Diuretics and beta-blockers are recommended by the Joint National Commission on High Blood Pressure Treatment as the first-line treatment for uncomplicated high blood pressure. But in the survey of 1,700 primary care doctors, diuretics were rated less effective at lowering blood pressure and beta-blockers were thought to have more side effects than the newer calcium channel blockers and ACE inhibitors.

Further, doctors who favored prescribing the more expensive drugs were more likely to give patients free drug samples from pharmaceutical representatives.

"These new, more expensive medications are being more heavily promoted by the drug companies, and one way or another that information influences how people perceive the drug's effectiveness," says study author Dr. Peter Ubel, associate professor of internal medicine at the Medical School and director of UMHS's Program for Improving Health Care Decisions.

The study was published in the December issue of the Journal of General Internal Medicine. Ubel is supported by a Presidential Early Career Award for Scientists and Engineers. This study also was supported by the Matthew Slap Foundation and the National Cancer Institute.

Quitting smoking reduces medical costs, but chronic conditions slow effects

Smoking costs employers billions of dollars in lost productivity and medical expenses.

But if employees quit smoking, how long do the cost savings take? Nearly twice as long for former smokers with arthritis, allergies or back pain than for those without these chronic conditions, according to the U-M Health Management Research Center (HMRC).

"It took about five years for former smokers without chronic conditions and nearly 10 years for former smokers with chronic conditions to reduce their medical charges to levels close to those of never-smokers," HMRC senior research analyst Shirley Musich reported in the November/December American Journal of Health Promotion.

The study looked at 20,332 General Motors Corp. employees and spouses who completed a Health Risk Appraisal in 1996. People who had never smoked and had no chronic conditions had the lowest medical costs—about $2,200. Smokers without chronic conditions averaged $2,600. Among those with chronic conditions, current and former smokers cost in the $4,000 range, about $1,000 higher than those with chronic conditions who never had smoked.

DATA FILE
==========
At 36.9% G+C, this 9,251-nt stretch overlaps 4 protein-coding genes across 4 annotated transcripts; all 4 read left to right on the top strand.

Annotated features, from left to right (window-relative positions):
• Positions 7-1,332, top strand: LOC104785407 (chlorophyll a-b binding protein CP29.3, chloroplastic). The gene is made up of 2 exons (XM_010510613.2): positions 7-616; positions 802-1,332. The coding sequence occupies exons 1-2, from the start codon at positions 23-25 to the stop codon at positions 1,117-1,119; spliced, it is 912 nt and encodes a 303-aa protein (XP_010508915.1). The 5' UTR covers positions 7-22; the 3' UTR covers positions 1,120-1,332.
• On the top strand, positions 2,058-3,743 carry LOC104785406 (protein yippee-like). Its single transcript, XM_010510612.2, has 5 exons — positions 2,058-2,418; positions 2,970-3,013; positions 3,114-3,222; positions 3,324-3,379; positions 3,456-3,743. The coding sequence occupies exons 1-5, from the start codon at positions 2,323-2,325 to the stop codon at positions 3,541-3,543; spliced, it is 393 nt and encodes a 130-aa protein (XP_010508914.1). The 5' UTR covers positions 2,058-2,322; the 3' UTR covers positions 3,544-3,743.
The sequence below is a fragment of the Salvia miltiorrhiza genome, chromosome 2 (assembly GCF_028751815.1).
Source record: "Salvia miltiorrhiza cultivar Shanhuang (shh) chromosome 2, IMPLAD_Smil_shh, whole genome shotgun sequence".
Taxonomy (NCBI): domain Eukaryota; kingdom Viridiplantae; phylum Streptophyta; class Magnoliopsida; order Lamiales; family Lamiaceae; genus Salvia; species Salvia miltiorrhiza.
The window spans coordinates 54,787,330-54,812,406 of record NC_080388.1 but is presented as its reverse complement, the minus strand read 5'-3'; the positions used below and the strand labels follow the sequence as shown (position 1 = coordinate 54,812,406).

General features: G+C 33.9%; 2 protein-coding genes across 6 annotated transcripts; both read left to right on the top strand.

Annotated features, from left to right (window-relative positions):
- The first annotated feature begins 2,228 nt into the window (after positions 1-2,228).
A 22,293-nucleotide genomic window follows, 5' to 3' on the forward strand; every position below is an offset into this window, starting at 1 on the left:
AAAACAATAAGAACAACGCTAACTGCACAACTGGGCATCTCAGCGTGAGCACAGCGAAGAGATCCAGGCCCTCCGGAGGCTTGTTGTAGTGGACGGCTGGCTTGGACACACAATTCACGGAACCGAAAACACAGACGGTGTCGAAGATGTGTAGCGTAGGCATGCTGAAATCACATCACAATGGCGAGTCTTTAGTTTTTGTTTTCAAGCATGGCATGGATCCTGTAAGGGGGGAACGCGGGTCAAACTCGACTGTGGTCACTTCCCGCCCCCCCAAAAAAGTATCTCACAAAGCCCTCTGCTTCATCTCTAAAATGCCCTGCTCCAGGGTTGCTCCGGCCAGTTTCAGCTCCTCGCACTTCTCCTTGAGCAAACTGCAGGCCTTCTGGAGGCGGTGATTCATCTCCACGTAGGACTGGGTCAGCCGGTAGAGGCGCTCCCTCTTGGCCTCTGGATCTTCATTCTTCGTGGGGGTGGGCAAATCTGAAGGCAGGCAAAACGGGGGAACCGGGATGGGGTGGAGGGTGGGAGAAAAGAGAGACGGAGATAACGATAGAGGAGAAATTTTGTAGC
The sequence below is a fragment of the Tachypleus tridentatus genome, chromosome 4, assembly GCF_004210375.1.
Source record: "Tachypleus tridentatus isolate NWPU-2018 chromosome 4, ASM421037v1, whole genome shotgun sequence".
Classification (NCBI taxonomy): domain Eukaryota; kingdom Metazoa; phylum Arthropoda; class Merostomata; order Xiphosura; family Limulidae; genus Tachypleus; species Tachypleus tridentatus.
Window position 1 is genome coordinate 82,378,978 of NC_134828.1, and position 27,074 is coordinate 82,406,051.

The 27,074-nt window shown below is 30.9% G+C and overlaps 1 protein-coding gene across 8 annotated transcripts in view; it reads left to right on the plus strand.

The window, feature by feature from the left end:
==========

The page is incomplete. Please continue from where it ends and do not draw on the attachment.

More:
Musich's study is the first to address the time frame for the decrease in medical utilization or costs among those with chronic diseases, says HMRC Director Dee Edington.

Men do not cause yeast infections in women

Women may blame their husbands or boyfriends for headaches, tears and stress. But they can't be blamed for those nasty, recurrent yeast infections, contrary to popular belief.

A study by U-M Health System (UMHS) researchers finds that the presence of yeast in male sex partners does not make women more prone to recurrent yeast infections. Certain sexual activities, however, were linked to increased risk of recurrent yeast infections in women, according to the study.

"Many physicians, and many women, believe that women get recurrent yeast infections because their partner passes the yeast back to them during intercourse. This study refutes that belief," says study author Dr. Barbara Reed, professor of Family Medicine at the Medical School. "This study suggests the risk for recurrent infections is related to something else—perhaps the woman's immune response to the yeast."

Candida vulvovaginitis, or yeast infection, is one of the most common diagnoses in American women. About three-quarters of women will have at least one yeast infection in their lives, and 40 percent have recurrent infections.

The study was published in the December Journal of Women's Health. The study received funding from the National Institute of Allergy and Infectious Diseases. In addition to Reed, study authors from U-M include Dr. Philip Zazove and Daniel Gorenflo from the Department of Family Medicine and Carl Pierson from the Department of Pathology.

Exploring the origins of high velocity clouds in spiral galaxies

U-M astronomers have found evidence for clouds of high-speed gases around galaxies that may help scientists understand the mysteries of similar material in our own Milky Way galaxy.